Playoff Game 58
Canadiens 6, Maple Leafs 2
Stanley Cup Finals, Game 1
Thursday, April 20, 1967
Forum de Montréal, Montréal, Québec
The elusive Henri Richard and Yvan “The Terrible” Cournoyer had a hypnotic effect on the Toronto defence last night as Montréal swept to an authoritative victory in the opening game of the Stanley Cup final.
The Canadiens, a superior force as they manhandled the opposition with ease, scored two goals in each period to whip the Leafs 6-2 before a Forum crowd of 14,779.
The 31-year-old Richard, darting and fleeing the Leaf defence with amazing dexterity, scored three times, positioning himself in the proper place at the right time.
The winning goal in this one-sided contest went to the man who has carried on a personal vendetta against the Leafs all season long. Cournoyer, the 23-year-old power play specialist who whipped home 11 of his 25 goals against the Leafs in the schedule, counted twice from close range when the Leafs were short-handed.
The other Montréal goal went to Jean Béliveau.
Jim Pappin and Larry Hillman scored for the Leafs against Rogatien Vachon, the 21-year-old rookie.
Vachon, who has inspired the Canadiens to an impressive 16-game undefeated streak, may yet make coach George “Punch” Imlach rue the day he said “there is no way they (the Canadiens) can beat us with a junior B goaltender.”
Perhaps rankled by the remark, the Canadiens last night set out to prove that they could beat the Leafs with their Aunt Minnie playing goal.
That’s how strong they were. The Canadiens seldom let the Leafs get set in their end of the ice as they outbumped and forechecked the Leafs with unerring skill.
Vachon faced 26 shots from a team whose coach said “I don’t care about his record. He’s been up against a bunch of peashooters.”
The Leafs, anemic on attack against the frustrating and diligent checking of J.C. Tremblay, Ted Harris, Jacques Laperrière and Terry Harper, seldom were able to see if Vachon is real.
Vachon had a chance to prove he is a major-league goaltender early in the game when Tim Horton broke through the Canadiens defence.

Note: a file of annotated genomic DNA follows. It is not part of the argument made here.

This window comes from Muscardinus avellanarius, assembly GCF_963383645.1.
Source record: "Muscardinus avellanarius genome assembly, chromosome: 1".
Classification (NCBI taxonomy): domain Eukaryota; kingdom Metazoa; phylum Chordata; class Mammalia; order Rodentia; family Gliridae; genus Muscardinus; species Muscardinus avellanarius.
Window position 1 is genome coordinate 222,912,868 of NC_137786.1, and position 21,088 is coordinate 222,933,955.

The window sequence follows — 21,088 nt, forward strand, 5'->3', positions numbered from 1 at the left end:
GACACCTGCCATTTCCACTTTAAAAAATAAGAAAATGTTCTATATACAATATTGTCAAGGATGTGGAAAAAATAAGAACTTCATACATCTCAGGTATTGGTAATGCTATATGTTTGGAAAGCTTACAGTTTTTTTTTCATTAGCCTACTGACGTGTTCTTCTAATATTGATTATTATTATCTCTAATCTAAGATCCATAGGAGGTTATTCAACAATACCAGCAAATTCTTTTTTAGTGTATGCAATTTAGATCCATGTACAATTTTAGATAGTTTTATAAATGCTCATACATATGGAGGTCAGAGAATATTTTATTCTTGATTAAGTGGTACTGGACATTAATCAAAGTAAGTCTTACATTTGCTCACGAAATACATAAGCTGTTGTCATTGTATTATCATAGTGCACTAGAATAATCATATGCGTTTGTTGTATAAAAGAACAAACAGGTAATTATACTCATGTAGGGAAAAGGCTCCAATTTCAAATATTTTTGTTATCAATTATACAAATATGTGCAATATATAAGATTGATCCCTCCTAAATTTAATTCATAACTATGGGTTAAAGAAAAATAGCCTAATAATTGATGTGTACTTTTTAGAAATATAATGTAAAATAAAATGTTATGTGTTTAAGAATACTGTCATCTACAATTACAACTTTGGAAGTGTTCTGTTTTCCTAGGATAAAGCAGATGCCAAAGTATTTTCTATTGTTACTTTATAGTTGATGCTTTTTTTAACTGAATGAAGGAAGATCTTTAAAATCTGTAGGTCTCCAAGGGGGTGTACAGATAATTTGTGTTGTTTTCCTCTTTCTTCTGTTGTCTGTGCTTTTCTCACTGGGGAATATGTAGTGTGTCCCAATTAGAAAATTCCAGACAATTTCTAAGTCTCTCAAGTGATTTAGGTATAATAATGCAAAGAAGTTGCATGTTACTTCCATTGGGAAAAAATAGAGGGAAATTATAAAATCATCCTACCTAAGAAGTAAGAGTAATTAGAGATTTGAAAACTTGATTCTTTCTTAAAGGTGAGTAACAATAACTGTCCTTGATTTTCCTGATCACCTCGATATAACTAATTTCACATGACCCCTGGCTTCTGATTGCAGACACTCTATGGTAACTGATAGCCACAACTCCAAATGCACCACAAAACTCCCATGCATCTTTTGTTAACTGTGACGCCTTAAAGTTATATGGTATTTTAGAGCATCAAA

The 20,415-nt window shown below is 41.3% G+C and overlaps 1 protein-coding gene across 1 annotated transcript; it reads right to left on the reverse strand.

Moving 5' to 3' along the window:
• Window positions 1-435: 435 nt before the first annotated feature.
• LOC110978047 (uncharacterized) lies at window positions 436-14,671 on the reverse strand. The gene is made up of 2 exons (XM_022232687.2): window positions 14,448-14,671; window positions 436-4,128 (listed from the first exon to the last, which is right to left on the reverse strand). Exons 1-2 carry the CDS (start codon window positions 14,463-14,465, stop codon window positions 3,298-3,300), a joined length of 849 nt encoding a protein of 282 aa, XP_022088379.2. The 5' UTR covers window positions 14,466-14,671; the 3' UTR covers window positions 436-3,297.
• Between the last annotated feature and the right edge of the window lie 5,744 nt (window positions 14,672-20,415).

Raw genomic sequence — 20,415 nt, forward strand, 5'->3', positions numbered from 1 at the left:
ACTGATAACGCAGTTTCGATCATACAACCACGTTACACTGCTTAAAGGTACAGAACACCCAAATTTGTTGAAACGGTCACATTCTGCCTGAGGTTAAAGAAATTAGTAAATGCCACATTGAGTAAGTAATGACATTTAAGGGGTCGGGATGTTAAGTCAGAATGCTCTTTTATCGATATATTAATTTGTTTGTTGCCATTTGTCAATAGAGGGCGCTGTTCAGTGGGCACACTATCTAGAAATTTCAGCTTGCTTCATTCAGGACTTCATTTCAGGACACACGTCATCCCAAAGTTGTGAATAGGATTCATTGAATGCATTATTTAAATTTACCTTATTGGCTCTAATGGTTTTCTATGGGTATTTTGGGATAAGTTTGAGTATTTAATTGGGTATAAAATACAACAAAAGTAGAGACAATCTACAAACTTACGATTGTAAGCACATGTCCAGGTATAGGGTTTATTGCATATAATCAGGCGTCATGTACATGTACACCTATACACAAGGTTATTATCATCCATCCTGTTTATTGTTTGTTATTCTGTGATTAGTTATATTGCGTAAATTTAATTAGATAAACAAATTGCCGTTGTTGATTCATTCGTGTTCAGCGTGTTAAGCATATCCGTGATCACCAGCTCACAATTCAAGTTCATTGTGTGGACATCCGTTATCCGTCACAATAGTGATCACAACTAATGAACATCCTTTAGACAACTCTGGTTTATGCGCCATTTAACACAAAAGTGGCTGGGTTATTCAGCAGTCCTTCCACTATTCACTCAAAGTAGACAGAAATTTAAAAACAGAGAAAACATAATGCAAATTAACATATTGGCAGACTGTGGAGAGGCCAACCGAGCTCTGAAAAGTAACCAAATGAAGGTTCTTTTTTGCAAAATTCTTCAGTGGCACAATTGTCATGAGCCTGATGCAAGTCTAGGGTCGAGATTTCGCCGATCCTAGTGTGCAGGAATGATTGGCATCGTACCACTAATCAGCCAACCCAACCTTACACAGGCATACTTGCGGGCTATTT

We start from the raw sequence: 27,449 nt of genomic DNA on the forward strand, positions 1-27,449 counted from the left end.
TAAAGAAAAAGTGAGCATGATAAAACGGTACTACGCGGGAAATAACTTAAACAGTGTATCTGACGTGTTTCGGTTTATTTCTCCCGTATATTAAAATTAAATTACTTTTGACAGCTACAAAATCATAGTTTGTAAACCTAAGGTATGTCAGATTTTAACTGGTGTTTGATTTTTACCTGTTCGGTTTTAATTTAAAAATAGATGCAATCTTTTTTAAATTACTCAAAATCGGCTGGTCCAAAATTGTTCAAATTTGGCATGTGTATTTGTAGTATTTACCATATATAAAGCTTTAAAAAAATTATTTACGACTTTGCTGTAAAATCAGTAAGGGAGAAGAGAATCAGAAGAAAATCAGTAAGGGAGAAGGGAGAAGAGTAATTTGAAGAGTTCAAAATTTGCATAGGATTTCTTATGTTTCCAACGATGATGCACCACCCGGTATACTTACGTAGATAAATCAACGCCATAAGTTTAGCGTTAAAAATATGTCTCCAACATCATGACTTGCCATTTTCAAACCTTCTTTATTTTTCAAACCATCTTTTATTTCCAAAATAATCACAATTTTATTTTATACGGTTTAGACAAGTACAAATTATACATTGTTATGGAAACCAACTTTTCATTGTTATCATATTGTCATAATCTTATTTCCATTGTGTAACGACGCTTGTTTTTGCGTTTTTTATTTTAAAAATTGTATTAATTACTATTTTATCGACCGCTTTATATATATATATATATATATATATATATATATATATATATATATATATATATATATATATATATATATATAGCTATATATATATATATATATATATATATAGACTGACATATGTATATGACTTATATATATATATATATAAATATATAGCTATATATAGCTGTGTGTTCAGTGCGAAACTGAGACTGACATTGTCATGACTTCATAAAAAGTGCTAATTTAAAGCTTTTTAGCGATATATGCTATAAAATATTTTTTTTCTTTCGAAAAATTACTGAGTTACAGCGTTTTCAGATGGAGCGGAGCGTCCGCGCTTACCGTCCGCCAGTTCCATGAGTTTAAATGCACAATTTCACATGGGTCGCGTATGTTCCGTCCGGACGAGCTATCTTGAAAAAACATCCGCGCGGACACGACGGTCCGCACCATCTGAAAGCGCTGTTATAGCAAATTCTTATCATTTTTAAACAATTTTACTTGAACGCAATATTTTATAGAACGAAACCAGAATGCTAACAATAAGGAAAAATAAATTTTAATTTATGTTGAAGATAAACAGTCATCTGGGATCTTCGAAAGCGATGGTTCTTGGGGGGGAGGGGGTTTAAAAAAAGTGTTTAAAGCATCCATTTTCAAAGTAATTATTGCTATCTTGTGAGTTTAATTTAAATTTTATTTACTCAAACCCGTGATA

The kid from Palmarolle, Que., beat Horton when he stole the puck off the Leaf defenceman’s stick while sprawled on the ice.
That was really his only chance to make Imlach eat his pre-playoff boast.
He had little chance to block the two goals that the Leafs scored.
Hillman’s drive from the blueline in the first period, which came 15 seconds after Cournoyer counted the game’s first goal, hit a stick or skate and deflected high into the net.
Pappin’s power play goal in the second period was a sizzling 20-footer to the far corner.
The Leafs were playing their best hockey of the night as Horton and Pappin batted the puck back and forth in the Canadiens zone to set up the goal.
That goal, which narrowed the score to 4-2, lifted the Leafs. Frank Mahovlich, who spent most of the evening with Claude Provost shadowing him, whistled a backhander that Vachon blocked and Pappin fired wide from close range.
A few minutes later, Ron Ellis broke in alone and beat Vachon. However, he couldn’t control the puck and didn’t get a shot on goal as J.C. Tremblay scooted in to take the puck away from the goal crease.
Terry Sawchuk, whose goaltending was mainly responsible for the Leafs’ semi-final victory over the Chicago Black Hawks, had little chance to prevent the rout last night before he was replaced by Johnny Bower at 4:53 of the third period.
Sawchuk left when Richard scored his second goal to give Montréal a 5-2 lead. Seconds before Richard’s score, Sawchuk was bounced into the net when Hillman checked Provost into him.
Sawchuk also came over to the bench for a rest in the second period after a scramble in front of him.
Sawchuk, who has been complaining of fatigue, looked and played like a tired goaltender last night. He, like his teammates, did not have the aggressiveness he demonstrated against the Hawks.
Pete Stemkowski and Bob Baun were the only Leafs to show willingness to assault the Canadiens.